2.3 The effects of poetry
Poetry can appear deceptive to many learners. It is often quite brief (certainly compared to, say, a novel), and it uses everyday language, but in a way that is somehow different, and the effect on a reader is also different. Sometimes, the poem’s brevity is the basis on which a poem’s message is conveyed particularly powerfully. At times, the words become more memorable because of the ‘shape’ of the poem. And often, the words in a poem can provoke a reaction, in a way in which the ‘everyday’ language of prose would not.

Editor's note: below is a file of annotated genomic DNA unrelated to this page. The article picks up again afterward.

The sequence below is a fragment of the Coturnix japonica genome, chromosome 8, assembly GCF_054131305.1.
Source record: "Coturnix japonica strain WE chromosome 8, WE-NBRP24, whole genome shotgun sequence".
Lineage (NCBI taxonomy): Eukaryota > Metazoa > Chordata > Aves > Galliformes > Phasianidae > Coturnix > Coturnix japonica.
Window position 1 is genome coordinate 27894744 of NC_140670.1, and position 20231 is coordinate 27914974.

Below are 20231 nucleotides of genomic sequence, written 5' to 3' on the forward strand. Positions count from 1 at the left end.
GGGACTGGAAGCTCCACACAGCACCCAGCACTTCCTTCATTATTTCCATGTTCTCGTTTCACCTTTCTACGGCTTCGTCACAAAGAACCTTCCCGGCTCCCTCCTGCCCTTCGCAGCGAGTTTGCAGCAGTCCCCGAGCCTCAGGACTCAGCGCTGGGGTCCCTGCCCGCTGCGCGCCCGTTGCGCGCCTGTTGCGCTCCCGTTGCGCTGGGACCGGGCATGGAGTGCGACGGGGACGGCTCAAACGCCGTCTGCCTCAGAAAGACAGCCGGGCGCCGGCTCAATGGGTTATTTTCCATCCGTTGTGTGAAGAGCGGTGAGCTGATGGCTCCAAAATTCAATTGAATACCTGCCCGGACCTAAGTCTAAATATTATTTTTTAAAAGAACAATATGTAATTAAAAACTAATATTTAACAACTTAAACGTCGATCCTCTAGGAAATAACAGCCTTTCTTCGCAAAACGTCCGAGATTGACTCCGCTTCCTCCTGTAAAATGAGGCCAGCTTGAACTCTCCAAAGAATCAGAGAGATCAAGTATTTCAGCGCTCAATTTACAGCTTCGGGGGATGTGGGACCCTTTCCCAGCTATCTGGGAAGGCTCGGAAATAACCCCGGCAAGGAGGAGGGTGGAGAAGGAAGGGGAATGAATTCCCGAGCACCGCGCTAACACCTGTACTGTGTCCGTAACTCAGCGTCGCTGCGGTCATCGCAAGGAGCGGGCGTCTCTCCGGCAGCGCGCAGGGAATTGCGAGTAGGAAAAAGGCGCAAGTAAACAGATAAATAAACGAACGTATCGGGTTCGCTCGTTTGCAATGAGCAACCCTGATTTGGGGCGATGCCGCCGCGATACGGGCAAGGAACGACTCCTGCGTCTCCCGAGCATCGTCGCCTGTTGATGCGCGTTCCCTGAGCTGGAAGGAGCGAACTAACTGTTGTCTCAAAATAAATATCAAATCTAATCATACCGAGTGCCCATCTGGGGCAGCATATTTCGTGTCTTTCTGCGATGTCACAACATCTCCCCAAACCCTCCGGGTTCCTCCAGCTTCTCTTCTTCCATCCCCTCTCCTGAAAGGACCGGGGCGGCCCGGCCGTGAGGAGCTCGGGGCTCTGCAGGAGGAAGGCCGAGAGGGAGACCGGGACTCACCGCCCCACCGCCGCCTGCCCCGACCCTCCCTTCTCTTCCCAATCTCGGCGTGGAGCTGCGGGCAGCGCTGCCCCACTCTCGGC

I think there are three specific uses of language which a learner in HE might want to look for when reading a poem for the first time.
- rhyme – by which the final sounds on lines are alike, maybe in a consistent pattern
- repetition – of words or sounds
playful or surprising language – puns, imagery as expressed through similes and metaphors.
It is important not to assume poetic language can be taken for granted. When studying literature, especially poetry, the use of puns, or of imagery expressed through similes and metaphors, is a bit like the ‘elephant in the room’, and it is important that you comment on such language, and not ignore any examples.